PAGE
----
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Snyder signs 16 bills into lawFOR IMMEDIATE RELEASE
Thursday, July 21, 2011
Contact: Sara Wurfel
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LANSING, Mich. - Gov. Rick Snyder signed the following 16 bills into law Wednesday.
House Bill 4192, sponsored by state Rep. Paul Scott, allows health practitioners who are authorized to prescribe controlled substances to access data about drugs that are dispensed in order to prevent theft by employees. The legislation also eliminates an obsolete provision requiring paper prescriptions. It is now Public Act 108 of 2011.
H.B. 4371 and Senate Bill 207, sponsored by state Rep. Peter Pettalia and state Sen. Joe Hune, eliminate Michigan's minimum hunting age and creates a mentored youth hunting program and mentored youth hunting license. Revenue from the new mentored youth hunting license will support the Game and Fish Protection Fund. The bills are now P.A.s 120 and 109, respectively.
S.B. 215, sponsored by state Sen. Howard Walker, allows counties that run public works systems to include township supervisors on the full public works board, which is currently prohibited. This legislation, which only affects Grand Traverse and Lapeer counties, will allow the boards to operate more efficiently by avoiding the cost to administer subcommittees and will allow greater input from townships. It is now P.A. 110.
S.B. 287, sponsored by state Sen. Mike Kowall, eliminates current exemptions and requires all towing companies to register with the Michigan Public Service Commission's Motor Carrier Division. This will ensure all towing companies have had their vehicles inspected for safety within the previous year, carry a minimum amount of insurance and employ qualified drivers. It is now P.A. 111.
H.B. 4456, sponsored by state Rep. Hugh Crawford, allows crematorium owners to mortgage or lease the property with some restrictions to help protect against untrustworthy operations and ensure crematoriums remain reputable. It is now P.A. 112.
H.B. 4746, sponsored by state Rep. Matt Huuki, prohibits zoning ordinances from preventing the extraction of valuable natural resources from property by mining unless serious consequences would result from the extraction. It also ensures that local units of government have reasonable oversight for the extraction and associated activities that may impact neighboring residents and businesses, from hours of operation and blasting hours to noise levels, dust control measures and traffic. It is now P.A. 113.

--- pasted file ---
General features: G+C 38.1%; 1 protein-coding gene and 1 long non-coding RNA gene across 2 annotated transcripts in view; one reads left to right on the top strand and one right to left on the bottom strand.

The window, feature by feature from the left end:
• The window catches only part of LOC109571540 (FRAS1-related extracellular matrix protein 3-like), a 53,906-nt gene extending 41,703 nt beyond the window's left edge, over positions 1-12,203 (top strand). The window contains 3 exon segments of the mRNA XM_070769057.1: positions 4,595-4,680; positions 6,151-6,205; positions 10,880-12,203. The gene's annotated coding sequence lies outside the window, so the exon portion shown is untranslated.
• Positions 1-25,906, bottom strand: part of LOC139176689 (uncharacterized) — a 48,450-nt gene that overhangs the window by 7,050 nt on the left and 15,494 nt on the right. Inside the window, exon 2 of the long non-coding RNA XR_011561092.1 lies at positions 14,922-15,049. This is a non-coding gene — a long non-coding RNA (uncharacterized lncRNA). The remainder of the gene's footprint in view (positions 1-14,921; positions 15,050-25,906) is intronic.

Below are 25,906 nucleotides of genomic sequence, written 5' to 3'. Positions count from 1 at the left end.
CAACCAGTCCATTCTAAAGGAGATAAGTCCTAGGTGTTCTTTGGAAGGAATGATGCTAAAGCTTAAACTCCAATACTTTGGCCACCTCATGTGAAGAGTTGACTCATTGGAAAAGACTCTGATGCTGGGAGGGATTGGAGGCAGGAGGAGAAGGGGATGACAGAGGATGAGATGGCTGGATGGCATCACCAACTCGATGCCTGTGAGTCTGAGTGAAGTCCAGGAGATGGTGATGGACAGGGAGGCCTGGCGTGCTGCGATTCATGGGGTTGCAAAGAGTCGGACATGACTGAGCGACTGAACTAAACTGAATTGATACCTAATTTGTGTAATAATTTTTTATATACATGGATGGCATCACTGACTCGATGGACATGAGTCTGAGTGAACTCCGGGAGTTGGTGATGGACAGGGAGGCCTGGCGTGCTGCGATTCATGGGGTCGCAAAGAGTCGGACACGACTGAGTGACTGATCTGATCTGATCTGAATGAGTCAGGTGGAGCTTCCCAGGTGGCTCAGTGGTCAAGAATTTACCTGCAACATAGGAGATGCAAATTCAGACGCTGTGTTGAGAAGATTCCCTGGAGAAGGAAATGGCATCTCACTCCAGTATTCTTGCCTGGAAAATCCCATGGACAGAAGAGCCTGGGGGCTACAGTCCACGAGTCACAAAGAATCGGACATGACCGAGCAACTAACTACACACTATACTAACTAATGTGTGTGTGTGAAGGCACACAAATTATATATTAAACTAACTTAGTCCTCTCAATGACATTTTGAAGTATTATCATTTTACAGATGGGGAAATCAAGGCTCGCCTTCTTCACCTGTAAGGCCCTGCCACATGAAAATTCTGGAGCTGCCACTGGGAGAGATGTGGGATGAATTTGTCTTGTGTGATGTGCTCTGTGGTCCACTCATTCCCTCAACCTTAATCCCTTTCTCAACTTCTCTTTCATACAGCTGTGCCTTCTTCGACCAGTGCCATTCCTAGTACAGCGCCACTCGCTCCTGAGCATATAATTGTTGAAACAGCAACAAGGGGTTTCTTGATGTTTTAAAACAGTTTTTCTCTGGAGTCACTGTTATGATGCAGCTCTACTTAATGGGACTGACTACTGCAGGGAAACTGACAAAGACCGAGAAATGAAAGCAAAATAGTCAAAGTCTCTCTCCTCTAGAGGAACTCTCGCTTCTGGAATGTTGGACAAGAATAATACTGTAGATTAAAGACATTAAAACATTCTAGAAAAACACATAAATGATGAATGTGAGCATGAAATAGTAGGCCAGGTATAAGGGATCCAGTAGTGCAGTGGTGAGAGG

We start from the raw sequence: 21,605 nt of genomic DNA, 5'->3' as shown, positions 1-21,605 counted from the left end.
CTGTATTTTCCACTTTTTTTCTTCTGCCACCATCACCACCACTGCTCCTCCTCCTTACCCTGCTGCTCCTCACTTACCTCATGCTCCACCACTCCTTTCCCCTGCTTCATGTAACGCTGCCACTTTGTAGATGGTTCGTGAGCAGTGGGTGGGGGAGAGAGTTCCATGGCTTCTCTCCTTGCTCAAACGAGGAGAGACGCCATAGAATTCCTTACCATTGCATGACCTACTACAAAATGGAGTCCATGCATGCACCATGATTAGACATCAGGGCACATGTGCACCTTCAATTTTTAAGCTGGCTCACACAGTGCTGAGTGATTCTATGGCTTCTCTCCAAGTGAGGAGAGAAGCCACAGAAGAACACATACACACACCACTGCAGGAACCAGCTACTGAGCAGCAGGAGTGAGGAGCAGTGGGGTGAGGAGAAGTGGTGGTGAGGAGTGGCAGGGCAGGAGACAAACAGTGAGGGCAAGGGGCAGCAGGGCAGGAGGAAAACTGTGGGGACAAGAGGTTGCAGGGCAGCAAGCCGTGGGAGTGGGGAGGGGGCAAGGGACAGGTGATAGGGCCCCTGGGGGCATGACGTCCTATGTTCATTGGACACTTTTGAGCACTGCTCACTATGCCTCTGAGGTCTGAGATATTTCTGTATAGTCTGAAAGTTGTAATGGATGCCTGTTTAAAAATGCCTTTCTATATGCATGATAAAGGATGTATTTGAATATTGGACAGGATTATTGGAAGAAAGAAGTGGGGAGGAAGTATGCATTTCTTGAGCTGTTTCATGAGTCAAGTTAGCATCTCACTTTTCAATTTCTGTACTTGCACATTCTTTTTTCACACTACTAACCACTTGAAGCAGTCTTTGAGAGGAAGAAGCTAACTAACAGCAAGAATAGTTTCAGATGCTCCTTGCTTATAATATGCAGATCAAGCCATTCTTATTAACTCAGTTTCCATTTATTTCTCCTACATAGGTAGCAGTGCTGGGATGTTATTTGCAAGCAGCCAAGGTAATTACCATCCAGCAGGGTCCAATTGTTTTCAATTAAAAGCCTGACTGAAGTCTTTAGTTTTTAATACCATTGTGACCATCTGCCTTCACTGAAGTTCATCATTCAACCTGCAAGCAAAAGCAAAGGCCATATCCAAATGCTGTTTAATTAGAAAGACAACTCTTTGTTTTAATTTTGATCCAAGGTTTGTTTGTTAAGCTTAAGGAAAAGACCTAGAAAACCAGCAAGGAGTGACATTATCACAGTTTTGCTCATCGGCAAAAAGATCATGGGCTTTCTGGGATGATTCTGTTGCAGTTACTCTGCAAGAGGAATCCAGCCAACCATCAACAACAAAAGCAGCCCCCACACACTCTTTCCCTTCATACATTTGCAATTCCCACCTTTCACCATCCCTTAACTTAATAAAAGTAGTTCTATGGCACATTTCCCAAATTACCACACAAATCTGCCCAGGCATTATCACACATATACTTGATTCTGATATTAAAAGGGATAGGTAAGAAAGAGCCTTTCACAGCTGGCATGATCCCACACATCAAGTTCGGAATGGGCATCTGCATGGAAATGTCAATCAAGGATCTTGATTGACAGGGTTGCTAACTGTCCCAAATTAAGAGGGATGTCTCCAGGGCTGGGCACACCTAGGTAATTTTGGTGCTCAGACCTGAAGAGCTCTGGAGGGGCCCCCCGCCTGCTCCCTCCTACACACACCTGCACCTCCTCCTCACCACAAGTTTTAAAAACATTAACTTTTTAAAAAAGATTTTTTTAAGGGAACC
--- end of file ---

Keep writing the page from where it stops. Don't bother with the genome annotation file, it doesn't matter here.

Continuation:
H.B. 4534, sponsored by state Rep. Nancy Jenkins, removes roadblocks that prevent local units of government from consolidating and sharing services by deleting language in current law that prevents an employee who is being transferred to work on a joint economic development project from being transferred into a lower position. It is now P.A. 114.
H.B. 4416, sponsored by state Rep. Frank Foster, allows a county to contract with the owner of a private road to allow the county sheriff to enforce traffic laws on it. Cities, townships and villages already have this ability. The bill is now P.A. 115.
H.B. 4347, sponsored by state Rep. Dale Zorn, gives counties more flexibility by allowing surplus funds to be used for county road work. It is now P.A. 119.
H.B. 4567, sponsored by state Rep. Pat Somerville, reinstates the Equine Infections Anemia (EIA) testing requirements which expired at the end of 2010. EIA, also known as swamp fever, is an infections virus in horses, for which there is no effective or safe vaccine. It is now P.A. 121.
H.B. 4366 and H.B. 4367, sponsored by state Reps. Margaret O'Brien and Sean McCann, allow Kalamazoo County to reorganize its public transportation system in order to develop a regional approach to transportation. The bills are now P.A. 122 and 123.
H.B. 4533, sponsored by state Rep. Bill Rogers, adds several exceptions to restrictions currently in place for teen drivers with a graduated license, such as allowing teens to drive after 10 p.m. in the case of an emergency or when driving home from an authorized school activity. It is now P.A. 124.
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